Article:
Some might simply prefer worshiping at home with their families instead of coming back into a building.
Mission with this group begins with prayer—not only for those not coming back, but for ourselves. It’s easy to feel hurt or even bitter when someone leaves, especially if we aren’t sure their reason for leaving is a good one.
We need to give space for the Holy Spirit to work on our own hearts, even as we maintain those personal relationships to whatever degree people from this group are willing.
5. People who disconnected
This group is the most challenging, in part because it may be significantly larger than you realize. According to recent data from Barna:
- One-third of practicing Christians haven’t participated in any sort of online service in one month or more;
- Three in 10 practicing Christians saying they’ve had some contact with their church leaders during the last month;
- Few people have engaged with online Bible studies (12%) and prayer meetings (8%) in the last month or longer;
- Those who are participating in online services are increasingly distracted by other activities including doing other household tasks while the gathering is playing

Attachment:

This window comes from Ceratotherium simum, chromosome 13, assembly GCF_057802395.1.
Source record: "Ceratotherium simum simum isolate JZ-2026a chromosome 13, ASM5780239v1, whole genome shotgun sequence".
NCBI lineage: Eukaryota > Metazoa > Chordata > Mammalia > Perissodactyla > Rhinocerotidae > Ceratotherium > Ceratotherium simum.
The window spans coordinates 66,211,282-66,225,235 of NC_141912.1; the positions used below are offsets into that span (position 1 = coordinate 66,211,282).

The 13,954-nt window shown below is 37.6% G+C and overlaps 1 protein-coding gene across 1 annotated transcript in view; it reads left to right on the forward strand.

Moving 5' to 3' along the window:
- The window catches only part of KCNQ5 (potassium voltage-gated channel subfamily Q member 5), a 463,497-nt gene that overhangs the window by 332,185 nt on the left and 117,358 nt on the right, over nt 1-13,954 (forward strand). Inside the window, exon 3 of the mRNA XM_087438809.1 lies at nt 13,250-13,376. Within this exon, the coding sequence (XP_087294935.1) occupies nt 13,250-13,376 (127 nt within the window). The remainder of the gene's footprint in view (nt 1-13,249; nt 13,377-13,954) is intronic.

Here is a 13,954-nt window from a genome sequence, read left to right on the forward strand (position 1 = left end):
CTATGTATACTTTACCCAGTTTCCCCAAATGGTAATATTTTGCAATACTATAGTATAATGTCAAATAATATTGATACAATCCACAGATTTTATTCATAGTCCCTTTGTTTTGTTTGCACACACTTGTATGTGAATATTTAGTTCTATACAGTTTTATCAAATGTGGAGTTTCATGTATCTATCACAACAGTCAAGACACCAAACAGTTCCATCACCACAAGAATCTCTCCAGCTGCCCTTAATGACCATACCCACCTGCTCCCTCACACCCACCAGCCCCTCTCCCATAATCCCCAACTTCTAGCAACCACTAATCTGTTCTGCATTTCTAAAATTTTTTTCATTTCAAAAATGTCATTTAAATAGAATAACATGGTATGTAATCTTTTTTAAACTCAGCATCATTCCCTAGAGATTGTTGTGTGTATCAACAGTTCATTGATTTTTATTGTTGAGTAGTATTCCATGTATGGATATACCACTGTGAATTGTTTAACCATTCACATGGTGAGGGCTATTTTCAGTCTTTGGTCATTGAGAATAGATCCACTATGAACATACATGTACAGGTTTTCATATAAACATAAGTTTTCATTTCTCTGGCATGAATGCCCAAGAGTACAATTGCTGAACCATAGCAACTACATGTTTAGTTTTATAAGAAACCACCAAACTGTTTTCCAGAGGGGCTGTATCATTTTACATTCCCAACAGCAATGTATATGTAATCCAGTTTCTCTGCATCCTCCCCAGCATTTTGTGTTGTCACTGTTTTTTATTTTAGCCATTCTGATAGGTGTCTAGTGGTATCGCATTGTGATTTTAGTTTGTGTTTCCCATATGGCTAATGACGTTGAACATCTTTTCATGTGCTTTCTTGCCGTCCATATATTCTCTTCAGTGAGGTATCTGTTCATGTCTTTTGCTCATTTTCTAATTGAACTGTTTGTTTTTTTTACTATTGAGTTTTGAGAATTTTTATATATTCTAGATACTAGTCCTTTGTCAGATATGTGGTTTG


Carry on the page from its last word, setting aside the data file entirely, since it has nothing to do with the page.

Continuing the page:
In other words, on almost every level, at least a third of the people in our churches—and I would guess that it’s actually the majority—have been isolated from any meaningful aspect of community for weeks on end.
So, what does gospel mission look like with this group? Here are some recommendations:
While it might seem either obvious or hollow to start this list with prayer, we can’t overlook it.
Pray for an eagerness to reconnect. Pray that you’re receptive to hearing some potentially difficult truths.
Personally communicate with every member of the church
Here’s what this doesn’t mean: It doesn’t mean one individual communicates with every member.
It means that a group of people take responsibility for personally communicating with every member of the church, whether they are part of the disconnected group or not.